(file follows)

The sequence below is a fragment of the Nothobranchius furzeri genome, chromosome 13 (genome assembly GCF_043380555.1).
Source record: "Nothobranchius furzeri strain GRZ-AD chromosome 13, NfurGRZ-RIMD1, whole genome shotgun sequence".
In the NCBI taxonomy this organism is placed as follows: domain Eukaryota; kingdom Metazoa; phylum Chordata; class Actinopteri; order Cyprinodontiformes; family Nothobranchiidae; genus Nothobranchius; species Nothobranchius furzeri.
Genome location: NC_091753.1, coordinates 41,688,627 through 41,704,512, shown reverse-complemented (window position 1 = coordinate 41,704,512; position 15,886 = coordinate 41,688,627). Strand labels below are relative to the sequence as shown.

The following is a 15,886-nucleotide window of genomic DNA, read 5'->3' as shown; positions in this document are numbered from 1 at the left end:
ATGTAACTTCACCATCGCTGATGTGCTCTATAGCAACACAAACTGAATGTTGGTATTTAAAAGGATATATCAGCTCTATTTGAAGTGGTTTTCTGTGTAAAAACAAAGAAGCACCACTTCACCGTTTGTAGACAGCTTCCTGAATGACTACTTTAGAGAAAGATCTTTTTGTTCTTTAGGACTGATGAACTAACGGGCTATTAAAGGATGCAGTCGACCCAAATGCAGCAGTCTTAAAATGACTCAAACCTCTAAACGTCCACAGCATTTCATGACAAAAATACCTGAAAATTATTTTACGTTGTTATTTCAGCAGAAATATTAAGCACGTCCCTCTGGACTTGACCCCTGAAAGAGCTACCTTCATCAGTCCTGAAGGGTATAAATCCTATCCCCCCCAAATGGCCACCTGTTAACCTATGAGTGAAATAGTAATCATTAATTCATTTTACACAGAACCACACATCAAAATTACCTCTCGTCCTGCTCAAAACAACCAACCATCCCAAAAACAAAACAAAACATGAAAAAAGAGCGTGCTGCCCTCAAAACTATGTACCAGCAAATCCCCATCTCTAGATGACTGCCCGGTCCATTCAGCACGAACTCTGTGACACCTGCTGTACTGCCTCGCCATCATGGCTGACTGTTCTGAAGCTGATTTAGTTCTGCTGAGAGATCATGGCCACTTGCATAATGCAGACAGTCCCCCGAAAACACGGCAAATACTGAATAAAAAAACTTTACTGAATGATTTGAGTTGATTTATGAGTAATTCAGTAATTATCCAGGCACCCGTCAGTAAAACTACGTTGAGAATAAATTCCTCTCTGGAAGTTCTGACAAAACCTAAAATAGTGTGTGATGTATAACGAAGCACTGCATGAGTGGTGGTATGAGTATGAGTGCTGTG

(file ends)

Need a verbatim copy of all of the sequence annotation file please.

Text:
The sequence below is a fragment of the Nothobranchius furzeri genome, chromosome 13 (genome assembly GCF_043380555.1).
Source record: "Nothobranchius furzeri strain GRZ-AD chromosome 13, NfurGRZ-RIMD1, whole genome shotgun sequence".
In the NCBI taxonomy this organism is placed as follows: domain Eukaryota; kingdom Metazoa; phylum Chordata; class Actinopteri; order Cyprinodontiformes; family Nothobranchiidae; genus Nothobranchius; species Nothobranchius furzeri.
Genome location: NC_091753.1, coordinates 41,688,627 through 41,704,512, shown reverse-complemented (window position 1 = coordinate 41,704,512; position 15,886 = coordinate 41,688,627). Strand labels below are relative to the sequence as shown.

The following is a 15,886-nucleotide window of genomic DNA, read 5'->3' as shown; positions in this document are numbered from 1 at the left end:
ATGTAACTTCACCATCGCTGATGTGCTCTATAGCAACACAAACTGAATGTTGGTATTTAAAAGGATATATCAGCTCTATTTGAAGTGGTTTTCTGTGTAAAAACAAAGAAGCACCACTTCACCGTTTGTAGACAGCTTCCTGAATGACTACTTTAGAGAAAGATCTTTTTGTTCTTTAGGACTGATGAACTAACGGGCTATTAAAGGATGCAGTCGACCCAAATGCAGCAGTCTTAAAATGACTCAAACCTCTAAACGTCCACAGCATTTCATGACAAAAATACCTGAAAATTATTTTACGTTGTTATTTCAGCAGAAATATTAAGCACGTCCCTCTGGACTTGACCCCTGAAAGAGCTACCTTCATCAGTCCTGAAGGGTATAAATCCTATCCCCCCCAAATGGCCACCTGTTAACCTATGAGTGAAATAGTAATCATTAATTCATTTTACACAGAACCACACATCAAAATTACCTCTCGTCCTGCTCAAAACAACCAACCATCCCAAAAACAAAACAAAACATGAAAAAAGAGCGTGCTGCCCTCAAAACTATGTACCAGCAAATCCCCATCTCTAGATGACTGCCCGGTCCATTCAGCACGAACTCTGTGACACCTGCTGTACTGCCTCGCCATCATGGCTGACTGTTCTGAAGCTGATTTAGTTCTGCTGAGAGATCATGGCCACTTGCATAATGCAGACAGTCCCCCGAAAACACGGCAAATACTGAATAAAAAAACTTTACTGAATGATTTGAGTTGATTTATGAGTAATTCAGTAATTATCCAGGCACCCGTCAGTAAAACTACGTTGAGAATAAATTCCTCTCTGGAAGTTCTGACAAAACCTAAAATAGTGTGTGATGTATAACGAAGCACTGCATGAGTGGTGGTATGAGTATGAGTGCTGTG